Bush Defends Strategy In Iraq, Pledges to 'Complete the Mission'

President Bush takes reporters' questions with European Union President Jean-Claude Juncker, left, and European Commission President Jose Manuel Barroso.
President Bush takes reporters' questions with European Union President Jean-Claude Juncker, left, and European Commission President Jose Manuel Barroso. (By Robert A. Reeder -- The Washington Post)
By Jim VandeHei
Washington Post Staff Writer
Tuesday, June 21, 2005

President Bush said yesterday that "cold-blooded" killers will fail in their attempt to drive the United States out of Iraq prematurely, as he defended the administration's war strategy and its policies for secretly detaining hundreds of alleged terrorists around the world.

After meeting with two leaders of the European Union at the White House, Bush told reporters he regrets the mounting loss of life in Iraq but has no plans to change the U.S. policy for securing Iraq, training a new Iraqi military and staying as long as necessary to prevail. A growing number of lawmakers and military experts are predicting it will be at least two years before Bush can significantly reduce the number of U.S. troops, currently about 140,000. Some lawmakers, including Republicans who supported the war, have proposed setting a timetable to begin pulling out by this fall.

With public support for the war sagging in polls as casualties rise, Bush said those who have lost family in the war need to remember two things: "One, we're not going to leave them -- not going to allow their mission to go in vain. And two, we will complete the mission, and the world will be better off for it."

The president's short-term solution to ease the public anxiety is to spend more time talking about the mission and his vision for victory, aides say. Bush did not answer when asked whether he agreed with Vice President Cheney's assessment that the Iraq insurgency, which has killed more than 100 U.S. soldiers since the beginning of last month, is in its "last throes."

"The report from the field is that while it's tough, more and more Iraqis are becoming battle-hardened and trained to defend themselves," Bush said. "And that's exactly the strategy that's going to work."

Bush met for several hours with Luxembourg Prime Minister Jean-Claude Juncker, who holds the rotating European Union presidency, and Jose Manuel Barroso, president of the European Commission, to discuss the constitutional crisis facing the 25 countries that make up the European Union, as well as other foreign policy and economic issues. The E.U., an effort to integrate much of Europe into an economic and possible military force, has suffered a string of setbacks in recent weeks, as voters in France and the Netherlands have rejected a new E.U. constitution.

The leaders proclaimed agreement between the United States and Europe on efforts to prevail in Iraq, combat terrorism and provide assistance to Third World nations. "The E.U. is not at its knees," Juncker said. Europe is "playing the role that it has on the international scheme," he added.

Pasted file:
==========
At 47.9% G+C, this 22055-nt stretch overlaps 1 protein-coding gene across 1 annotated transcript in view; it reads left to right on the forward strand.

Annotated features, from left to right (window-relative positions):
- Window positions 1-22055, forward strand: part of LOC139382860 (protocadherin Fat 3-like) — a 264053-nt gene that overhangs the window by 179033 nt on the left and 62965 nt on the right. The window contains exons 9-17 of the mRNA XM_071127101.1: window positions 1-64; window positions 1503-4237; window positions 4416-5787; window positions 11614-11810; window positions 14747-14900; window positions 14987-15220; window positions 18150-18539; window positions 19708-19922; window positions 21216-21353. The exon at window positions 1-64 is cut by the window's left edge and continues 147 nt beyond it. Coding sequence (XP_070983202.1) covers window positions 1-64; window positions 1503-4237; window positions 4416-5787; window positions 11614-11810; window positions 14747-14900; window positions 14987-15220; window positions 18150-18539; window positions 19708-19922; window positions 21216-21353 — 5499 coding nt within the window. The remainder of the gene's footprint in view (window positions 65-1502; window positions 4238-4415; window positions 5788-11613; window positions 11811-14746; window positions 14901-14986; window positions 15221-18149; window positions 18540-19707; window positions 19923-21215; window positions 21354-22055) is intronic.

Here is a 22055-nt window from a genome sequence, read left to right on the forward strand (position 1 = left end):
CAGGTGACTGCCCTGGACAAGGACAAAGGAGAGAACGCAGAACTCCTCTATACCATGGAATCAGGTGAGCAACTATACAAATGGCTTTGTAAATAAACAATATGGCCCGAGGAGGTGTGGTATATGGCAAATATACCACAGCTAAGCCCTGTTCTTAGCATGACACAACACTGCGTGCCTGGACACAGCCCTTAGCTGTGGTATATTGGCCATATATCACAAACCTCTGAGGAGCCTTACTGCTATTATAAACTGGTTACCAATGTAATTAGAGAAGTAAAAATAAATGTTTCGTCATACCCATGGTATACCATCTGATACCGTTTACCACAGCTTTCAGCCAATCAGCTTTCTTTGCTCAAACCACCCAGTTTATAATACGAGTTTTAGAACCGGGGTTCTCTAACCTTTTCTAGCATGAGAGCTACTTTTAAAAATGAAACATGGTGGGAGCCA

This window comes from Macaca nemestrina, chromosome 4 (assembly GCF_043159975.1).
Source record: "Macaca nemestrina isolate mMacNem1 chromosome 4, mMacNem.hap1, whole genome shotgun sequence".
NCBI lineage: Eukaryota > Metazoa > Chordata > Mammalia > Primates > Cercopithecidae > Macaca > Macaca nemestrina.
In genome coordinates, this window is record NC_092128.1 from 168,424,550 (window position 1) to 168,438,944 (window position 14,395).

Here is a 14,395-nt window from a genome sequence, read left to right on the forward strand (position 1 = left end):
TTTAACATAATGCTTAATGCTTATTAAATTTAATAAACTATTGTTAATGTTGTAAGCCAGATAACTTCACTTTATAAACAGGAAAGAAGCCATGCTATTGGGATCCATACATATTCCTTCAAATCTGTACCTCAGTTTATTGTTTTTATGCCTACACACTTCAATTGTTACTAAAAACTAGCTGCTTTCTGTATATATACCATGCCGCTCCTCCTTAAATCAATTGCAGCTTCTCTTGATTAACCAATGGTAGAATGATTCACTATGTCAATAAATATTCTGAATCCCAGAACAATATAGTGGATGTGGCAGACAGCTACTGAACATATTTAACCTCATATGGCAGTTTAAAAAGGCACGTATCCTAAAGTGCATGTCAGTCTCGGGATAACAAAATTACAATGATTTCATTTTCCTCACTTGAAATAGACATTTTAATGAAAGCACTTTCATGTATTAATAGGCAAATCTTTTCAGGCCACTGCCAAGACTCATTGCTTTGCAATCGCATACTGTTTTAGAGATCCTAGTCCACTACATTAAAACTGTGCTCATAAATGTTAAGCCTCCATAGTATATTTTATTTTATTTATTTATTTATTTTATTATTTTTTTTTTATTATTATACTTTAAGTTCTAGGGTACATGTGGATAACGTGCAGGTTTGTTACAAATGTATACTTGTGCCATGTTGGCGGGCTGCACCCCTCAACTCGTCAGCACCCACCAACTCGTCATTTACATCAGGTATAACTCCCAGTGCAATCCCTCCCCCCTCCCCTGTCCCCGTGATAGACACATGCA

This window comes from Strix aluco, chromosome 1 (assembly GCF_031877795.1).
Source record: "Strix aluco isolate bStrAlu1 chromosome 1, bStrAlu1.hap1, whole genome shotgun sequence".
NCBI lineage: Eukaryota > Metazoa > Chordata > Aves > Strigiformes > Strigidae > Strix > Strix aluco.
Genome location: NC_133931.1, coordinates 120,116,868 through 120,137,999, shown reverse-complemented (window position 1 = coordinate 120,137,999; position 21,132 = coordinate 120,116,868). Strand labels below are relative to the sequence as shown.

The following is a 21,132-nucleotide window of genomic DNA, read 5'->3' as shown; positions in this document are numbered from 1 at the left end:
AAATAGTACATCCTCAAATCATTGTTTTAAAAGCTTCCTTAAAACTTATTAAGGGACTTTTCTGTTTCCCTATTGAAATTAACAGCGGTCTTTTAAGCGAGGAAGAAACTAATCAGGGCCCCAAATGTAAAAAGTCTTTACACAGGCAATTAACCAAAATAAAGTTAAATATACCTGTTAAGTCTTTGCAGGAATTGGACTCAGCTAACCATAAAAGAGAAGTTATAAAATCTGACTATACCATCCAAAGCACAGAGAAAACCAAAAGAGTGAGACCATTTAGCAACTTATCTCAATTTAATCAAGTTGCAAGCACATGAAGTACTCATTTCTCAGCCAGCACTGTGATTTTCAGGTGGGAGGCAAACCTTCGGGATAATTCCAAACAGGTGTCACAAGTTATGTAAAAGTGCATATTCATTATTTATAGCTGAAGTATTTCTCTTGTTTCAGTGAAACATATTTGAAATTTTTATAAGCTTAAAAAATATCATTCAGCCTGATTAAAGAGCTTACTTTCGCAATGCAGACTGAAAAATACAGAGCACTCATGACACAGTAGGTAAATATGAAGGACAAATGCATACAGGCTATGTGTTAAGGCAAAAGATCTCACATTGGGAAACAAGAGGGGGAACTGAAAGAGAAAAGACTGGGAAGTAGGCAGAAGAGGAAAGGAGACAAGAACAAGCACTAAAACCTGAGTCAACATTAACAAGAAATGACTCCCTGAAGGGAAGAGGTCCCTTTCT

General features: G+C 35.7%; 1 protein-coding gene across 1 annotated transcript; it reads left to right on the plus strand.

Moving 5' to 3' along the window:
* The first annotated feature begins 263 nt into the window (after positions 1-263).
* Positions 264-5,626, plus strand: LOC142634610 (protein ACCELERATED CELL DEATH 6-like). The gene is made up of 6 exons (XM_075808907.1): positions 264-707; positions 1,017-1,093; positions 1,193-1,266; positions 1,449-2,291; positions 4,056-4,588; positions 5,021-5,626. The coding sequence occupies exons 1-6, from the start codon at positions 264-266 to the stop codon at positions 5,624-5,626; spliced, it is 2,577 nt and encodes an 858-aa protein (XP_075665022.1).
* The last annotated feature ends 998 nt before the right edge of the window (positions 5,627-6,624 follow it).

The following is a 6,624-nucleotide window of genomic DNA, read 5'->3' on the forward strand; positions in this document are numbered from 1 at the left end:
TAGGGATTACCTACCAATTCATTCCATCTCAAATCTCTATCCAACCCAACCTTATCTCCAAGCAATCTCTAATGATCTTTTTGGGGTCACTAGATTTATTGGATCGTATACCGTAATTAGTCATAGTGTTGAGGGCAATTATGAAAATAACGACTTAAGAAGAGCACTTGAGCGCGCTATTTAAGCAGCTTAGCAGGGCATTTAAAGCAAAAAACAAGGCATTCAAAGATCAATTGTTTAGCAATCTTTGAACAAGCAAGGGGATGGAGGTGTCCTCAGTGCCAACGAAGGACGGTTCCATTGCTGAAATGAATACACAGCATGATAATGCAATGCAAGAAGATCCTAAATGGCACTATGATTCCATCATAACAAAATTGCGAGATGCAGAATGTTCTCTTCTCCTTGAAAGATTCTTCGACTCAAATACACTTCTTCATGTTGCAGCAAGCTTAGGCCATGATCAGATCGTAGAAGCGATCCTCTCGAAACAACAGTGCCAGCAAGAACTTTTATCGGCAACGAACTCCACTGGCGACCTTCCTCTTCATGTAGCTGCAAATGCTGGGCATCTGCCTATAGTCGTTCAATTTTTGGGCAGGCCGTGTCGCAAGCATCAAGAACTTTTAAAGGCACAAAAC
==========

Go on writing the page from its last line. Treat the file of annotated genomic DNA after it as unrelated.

Barroso, in a plea the administration hears from many European leaders, said the world needs to do more to feed the hungry, calling current international efforts "a shame of our generation."

Bush is under pressure to provide more assistance to Africa in particular, where AIDS and famine are ravaging millions. Humanitarian issues are expected to dominate discussions at next month's meeting of the world's economic superpowers, known as the Group of Eight.

Bush, according to aides, is planning to announce additional assistance to Africa at that meeting and to send first lady Laura Bush to the continent as a sign of his commitment to solving problems there. Laura Bush will visit Africa after she attends part of the G-8 conference in Gleneagles, Scotland, the second week of July, aides said.

Still, the president's agenda overseas is often overshadowed by controversy over his war policies. Pressed by a European reporter, Bush showed no signs of backing away from his policy of detaining alleged terrorists at a U.S. military installation in Guantanamo Bay, Cuba, and at secret facilities in other countries. "The fundamental question facing our government is, what do you do with these people?" he said. Bush, who recently raised the possibility of shutting down the prison in Cuba, shifted gears somewhat yesterday when he staunchly defended the detention center and repeatedly urged reporters to view conditions there firsthand.

"We want to learn as much as we can in this new kind of war about the intention, and about the methods, and about how these people operate," Bush said. "And they're dangerous, and they're still around, and they'll kill in a moment's notice."

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